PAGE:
4. Push yourself back up and repeat.
  5. Bend your legs and rest on your knees to make push-ups easier.

6. Bodyweight Squat Complex

Target muscles: Quadriceps, hamstrings, gluteus maximus, abductors, adductors

This complex combines three types of squats to deliver an effective leg workout without weights – sumo squats, prisoner squats, and squat jumps.

How to do it:

  1. Stand with your feet about 1.5 shoulder-widths apart, toes turned out. Hold your hands together in front of your hips.
  2. Bend your legs and squat down, touching the floor with your fingertips. Push your knees out to engage your outer hips and thighs. Do not round your lower back. Stand back up and repeat for the required number of reps.
  3. Move your feet into shoulder-width apart and place your hands on your temples. Press your elbows back to open your chest.
  4. Squat down until your thighs are roughly parallel to the floor. Do not round your lower back. Stand back up and repeat. Continue for the prescribed number of reps.
  5. Lastly, with your arms by your sides, squat down and then jump up into the air as high as you can, reaching above your head and you leap. Land on slightly bent knees and repeat.
  6. That’s one complex complete; rest a moment and then repeat.

7. Bent-leg Sit-ups

Bent Leg Sit Ups

Target muscles: Rectus abdominis, hip flexors

Bent-leg sit-ups have fallen out of favor recently because they work your hip flexors as much as your abs. However, that’s how your abs often work in nature, so they’re not the useless exercise that some people believe. However, sit-ups CAN be hard on your lower back, so do bent-leg crunches instead if you find this exercise uncomfortable.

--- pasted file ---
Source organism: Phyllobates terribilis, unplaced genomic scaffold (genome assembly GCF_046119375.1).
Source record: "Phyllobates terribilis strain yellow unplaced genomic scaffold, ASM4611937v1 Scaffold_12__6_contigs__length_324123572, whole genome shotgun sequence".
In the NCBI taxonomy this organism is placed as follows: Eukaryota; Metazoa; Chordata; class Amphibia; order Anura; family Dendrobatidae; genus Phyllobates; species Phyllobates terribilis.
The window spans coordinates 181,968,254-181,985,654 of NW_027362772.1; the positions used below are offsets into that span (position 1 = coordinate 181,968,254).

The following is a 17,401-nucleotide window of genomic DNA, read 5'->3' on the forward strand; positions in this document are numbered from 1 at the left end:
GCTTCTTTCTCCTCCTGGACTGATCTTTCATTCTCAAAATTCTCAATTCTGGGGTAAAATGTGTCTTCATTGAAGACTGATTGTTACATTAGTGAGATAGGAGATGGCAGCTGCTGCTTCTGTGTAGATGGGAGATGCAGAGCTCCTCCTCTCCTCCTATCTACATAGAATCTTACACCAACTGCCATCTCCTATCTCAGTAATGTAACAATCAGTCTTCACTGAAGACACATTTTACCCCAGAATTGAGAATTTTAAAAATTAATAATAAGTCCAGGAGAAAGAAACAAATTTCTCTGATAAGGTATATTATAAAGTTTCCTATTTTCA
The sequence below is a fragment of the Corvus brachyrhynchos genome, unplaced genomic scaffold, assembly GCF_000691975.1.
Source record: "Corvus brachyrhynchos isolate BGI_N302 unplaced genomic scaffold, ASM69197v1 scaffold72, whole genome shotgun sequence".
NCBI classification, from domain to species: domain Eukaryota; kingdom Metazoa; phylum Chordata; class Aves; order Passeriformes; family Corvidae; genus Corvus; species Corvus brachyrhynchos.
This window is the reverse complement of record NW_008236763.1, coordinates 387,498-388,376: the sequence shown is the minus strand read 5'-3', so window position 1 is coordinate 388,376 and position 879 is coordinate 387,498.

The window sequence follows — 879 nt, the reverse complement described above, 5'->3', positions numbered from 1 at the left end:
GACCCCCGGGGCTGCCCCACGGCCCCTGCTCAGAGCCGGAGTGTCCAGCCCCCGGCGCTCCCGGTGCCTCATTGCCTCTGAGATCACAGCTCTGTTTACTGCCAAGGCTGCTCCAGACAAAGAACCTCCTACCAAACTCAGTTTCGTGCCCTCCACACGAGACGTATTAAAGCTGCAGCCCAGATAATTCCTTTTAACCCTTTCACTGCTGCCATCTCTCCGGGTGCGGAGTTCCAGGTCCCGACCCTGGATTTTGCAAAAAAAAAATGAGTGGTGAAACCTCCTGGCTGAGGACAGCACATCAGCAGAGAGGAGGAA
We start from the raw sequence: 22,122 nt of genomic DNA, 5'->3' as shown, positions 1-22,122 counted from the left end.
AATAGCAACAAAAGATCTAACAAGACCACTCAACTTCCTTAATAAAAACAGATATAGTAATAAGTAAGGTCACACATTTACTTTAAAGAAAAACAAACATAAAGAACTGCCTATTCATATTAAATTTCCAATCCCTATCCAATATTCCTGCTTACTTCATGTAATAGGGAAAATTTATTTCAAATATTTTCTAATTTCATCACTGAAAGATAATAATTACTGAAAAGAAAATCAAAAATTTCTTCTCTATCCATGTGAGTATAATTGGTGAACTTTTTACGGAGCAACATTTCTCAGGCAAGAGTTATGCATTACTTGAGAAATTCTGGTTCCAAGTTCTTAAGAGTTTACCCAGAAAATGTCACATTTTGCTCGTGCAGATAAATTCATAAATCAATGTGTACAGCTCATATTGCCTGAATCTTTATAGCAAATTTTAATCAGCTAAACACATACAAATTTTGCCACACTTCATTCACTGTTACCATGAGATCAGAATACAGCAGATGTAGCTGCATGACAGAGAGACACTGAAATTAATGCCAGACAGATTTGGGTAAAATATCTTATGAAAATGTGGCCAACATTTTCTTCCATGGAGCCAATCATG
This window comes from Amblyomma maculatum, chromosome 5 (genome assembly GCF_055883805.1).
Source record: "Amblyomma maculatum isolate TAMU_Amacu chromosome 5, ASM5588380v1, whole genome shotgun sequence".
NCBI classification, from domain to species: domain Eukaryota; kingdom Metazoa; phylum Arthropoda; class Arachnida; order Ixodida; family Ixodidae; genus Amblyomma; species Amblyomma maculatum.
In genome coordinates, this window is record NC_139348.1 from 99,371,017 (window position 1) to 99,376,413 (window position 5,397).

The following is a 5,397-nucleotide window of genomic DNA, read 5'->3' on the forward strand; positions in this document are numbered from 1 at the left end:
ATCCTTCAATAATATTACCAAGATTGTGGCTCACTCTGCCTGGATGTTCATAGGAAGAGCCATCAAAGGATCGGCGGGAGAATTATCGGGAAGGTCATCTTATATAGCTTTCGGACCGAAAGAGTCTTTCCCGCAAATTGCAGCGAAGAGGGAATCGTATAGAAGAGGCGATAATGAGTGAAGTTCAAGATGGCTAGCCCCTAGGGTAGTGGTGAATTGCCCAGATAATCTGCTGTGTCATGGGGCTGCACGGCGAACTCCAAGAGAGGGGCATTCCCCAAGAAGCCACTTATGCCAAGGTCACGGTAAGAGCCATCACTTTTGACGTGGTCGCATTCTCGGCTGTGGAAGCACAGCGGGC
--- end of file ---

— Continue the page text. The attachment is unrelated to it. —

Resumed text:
How to do it:

  1. Lie on the floor with your legs bent and feet flat. Anchor your feet under the restraints on your power tower. Place your hands on your temples, and NOT behind your head.
  2. Using your abs and hip flexors together, flex your spine and hips and sit up, touching your elbows to your bent knees.
  3. Lie back down and repeat.

8. Twisting Single-leg Knee Raises

Target muscles: Rectus abdominis, obliques, hip flexors

After sit-ups, your rectus abdominis should be nicely fatigued, so it’s time to work on your other main abs muscle, the obliques. Do this exercise slowly and with control to maximize oblique engagement.

How to do it:

  1. Support your weight on the forearm pads and let your legs hang down. Brace your abs.
  2. Bend one leg and take your knee up and across to your opposite hand. Use your obliques to lift your hip up as you twist.
  3. Return to the starting position and then repeat on the opposite side.

Power Tower Workout – Wrapping Up

A lot of people think that you need masses of training equipment to build muscle and strength. And while there is nothing wrong with working out in a well-equipped gym, you can get great results training at home, too.

Ultimately, your body has a hard time telling the difference between doing lat pulldowns on a $20,000 machine and pull-ups on a $200 power tower. It just knows muscle tension and work. Providing you train hard and consistently, your body will adapt to whatever exercises you do.

If you want to create the ultimate home gym, a power tower deserves to be near the top of your shopping list. In fact, if that’s the only thing you buy, you’ll still have everything you need to build muscle and get fit in the comfort of your own home.